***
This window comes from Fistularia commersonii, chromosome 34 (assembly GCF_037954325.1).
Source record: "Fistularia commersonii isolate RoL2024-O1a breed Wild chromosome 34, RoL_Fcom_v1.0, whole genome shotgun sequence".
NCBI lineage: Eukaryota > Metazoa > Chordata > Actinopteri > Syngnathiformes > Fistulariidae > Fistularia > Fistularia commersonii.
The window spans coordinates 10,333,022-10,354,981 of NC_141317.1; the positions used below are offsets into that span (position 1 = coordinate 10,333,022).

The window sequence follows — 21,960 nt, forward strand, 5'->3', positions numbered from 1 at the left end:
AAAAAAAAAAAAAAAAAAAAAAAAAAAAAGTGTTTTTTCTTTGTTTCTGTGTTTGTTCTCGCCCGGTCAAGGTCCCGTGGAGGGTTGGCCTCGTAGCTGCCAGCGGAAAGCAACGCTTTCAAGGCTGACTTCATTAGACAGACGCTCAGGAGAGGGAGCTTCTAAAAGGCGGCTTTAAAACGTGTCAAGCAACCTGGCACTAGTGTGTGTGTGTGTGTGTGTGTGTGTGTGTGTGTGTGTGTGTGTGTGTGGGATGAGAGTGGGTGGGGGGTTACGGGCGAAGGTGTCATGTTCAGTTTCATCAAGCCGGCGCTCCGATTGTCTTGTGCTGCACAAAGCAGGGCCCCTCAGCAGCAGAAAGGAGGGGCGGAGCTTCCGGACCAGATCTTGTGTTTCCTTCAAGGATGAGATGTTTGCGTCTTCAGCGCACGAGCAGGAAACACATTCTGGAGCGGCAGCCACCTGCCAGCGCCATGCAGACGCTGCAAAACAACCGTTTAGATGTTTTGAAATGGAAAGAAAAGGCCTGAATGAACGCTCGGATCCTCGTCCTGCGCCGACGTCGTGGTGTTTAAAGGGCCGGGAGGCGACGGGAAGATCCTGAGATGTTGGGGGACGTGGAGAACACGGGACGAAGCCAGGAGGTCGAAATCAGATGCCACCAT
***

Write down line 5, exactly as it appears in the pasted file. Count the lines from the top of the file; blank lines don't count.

The window sequence follows — 21,960 nt, forward strand, 5'->3', positions numbered from 1 at the left end: